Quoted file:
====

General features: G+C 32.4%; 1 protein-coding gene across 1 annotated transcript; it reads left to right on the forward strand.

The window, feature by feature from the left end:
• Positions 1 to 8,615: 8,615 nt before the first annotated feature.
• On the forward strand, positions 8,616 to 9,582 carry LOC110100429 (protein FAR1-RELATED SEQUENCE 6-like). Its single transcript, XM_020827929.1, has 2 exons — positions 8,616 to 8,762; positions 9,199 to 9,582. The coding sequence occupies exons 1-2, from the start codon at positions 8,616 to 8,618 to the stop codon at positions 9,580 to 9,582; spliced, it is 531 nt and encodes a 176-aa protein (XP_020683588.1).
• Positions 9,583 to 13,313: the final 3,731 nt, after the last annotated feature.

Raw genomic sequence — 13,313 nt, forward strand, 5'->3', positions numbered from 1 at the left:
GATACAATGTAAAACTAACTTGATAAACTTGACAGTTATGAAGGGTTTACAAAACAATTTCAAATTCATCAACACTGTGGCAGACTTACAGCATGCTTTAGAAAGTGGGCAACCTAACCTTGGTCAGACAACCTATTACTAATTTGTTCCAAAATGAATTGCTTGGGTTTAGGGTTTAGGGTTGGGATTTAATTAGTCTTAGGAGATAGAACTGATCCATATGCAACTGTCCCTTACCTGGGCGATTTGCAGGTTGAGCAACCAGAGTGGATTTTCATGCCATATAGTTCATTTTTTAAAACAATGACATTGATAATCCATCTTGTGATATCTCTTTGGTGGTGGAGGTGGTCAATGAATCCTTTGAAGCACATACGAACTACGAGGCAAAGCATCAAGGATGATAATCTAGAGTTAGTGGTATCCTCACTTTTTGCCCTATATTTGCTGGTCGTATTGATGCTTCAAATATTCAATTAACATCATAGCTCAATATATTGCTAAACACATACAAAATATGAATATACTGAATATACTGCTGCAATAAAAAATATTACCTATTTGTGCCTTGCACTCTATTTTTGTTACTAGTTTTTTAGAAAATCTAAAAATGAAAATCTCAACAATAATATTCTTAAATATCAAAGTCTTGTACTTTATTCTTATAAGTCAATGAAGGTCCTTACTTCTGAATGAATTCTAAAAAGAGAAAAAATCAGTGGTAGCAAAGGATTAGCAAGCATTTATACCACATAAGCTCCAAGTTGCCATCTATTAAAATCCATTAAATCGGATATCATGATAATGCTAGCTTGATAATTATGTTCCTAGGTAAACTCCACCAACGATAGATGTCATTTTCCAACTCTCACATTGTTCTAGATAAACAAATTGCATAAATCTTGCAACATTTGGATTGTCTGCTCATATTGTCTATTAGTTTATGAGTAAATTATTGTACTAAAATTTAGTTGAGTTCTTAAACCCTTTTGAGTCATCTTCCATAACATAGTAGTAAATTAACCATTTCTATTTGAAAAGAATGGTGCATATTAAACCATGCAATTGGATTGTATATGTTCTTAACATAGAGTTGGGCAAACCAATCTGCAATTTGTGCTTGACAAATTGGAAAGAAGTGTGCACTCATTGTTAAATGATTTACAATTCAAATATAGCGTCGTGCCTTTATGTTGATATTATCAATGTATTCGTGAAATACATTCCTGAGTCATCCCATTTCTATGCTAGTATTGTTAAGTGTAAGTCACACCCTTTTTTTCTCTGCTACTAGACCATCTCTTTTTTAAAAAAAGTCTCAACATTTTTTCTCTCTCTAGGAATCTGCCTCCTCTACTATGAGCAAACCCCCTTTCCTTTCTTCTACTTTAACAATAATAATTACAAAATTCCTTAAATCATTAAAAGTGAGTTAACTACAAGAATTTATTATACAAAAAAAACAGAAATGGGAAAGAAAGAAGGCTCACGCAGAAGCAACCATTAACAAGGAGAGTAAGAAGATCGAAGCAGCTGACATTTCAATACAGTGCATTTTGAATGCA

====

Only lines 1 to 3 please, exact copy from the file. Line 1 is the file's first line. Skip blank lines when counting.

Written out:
General features: G+C 32.4%; 1 protein-coding gene across 1 annotated transcript; it reads left to right on the forward strand.

The window, feature by feature from the left end:
• Positions 1 to 8,615: 8,615 nt before the first annotated feature.